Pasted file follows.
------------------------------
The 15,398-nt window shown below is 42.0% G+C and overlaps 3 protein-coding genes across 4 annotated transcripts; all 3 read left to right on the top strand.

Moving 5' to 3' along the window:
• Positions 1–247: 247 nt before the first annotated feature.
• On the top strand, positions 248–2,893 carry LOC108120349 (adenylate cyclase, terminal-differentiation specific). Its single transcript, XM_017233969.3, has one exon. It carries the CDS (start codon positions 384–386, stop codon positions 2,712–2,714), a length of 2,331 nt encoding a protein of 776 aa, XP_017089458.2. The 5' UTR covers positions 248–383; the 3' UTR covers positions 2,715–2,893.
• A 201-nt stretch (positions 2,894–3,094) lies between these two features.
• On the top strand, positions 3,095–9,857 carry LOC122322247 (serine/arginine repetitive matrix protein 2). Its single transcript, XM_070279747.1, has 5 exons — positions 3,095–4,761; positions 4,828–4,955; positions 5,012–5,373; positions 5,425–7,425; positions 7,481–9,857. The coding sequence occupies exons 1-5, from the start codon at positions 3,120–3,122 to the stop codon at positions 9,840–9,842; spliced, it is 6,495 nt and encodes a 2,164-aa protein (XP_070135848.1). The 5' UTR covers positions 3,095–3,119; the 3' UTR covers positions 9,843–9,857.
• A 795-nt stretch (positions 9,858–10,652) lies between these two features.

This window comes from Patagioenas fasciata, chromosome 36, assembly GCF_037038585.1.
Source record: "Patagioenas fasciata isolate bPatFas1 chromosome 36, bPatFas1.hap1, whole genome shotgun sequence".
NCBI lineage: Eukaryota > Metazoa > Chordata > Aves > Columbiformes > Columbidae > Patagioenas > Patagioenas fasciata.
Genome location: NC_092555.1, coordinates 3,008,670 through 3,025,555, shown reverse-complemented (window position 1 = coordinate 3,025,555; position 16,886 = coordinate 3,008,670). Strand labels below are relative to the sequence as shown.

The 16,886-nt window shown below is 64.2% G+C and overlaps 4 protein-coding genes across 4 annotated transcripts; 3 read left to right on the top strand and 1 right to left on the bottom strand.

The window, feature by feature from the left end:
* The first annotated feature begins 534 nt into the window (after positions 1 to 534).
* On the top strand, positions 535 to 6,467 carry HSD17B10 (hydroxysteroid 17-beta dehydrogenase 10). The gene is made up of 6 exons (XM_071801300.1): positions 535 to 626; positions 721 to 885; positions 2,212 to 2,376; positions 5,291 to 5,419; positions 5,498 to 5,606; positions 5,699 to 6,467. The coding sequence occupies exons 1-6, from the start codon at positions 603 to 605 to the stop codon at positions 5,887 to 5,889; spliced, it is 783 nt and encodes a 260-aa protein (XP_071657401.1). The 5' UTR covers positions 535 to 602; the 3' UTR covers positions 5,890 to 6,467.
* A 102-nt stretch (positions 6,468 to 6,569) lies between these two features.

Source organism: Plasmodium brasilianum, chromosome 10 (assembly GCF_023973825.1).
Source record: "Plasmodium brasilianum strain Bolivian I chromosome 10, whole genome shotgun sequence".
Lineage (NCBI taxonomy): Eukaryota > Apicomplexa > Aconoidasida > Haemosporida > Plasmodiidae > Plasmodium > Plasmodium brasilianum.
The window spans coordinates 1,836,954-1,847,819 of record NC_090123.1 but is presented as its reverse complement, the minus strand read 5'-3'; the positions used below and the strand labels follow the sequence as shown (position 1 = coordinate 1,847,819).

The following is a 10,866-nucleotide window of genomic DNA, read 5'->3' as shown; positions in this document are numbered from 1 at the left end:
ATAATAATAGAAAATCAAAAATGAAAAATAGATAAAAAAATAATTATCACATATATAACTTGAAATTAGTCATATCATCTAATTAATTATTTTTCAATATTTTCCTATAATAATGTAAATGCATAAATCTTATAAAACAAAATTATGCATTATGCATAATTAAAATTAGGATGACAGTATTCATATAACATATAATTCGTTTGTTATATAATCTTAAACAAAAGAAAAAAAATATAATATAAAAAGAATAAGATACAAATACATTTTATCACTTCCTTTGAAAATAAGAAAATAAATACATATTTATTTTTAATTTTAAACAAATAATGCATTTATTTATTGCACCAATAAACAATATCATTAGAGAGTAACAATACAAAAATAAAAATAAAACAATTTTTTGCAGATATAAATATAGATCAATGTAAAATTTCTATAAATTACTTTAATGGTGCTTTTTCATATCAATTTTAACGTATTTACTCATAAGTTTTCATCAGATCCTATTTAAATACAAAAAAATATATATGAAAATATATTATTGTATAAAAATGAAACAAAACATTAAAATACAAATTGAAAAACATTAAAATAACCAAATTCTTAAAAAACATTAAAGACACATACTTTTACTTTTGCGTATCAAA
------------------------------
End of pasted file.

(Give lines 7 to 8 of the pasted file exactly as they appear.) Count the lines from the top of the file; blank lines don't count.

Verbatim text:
• A 795-nt stretch (positions 9,858–10,652) lies between these two features.

This window comes from Patagioenas fasciata, chromosome 36, assembly GCF_037038585.1.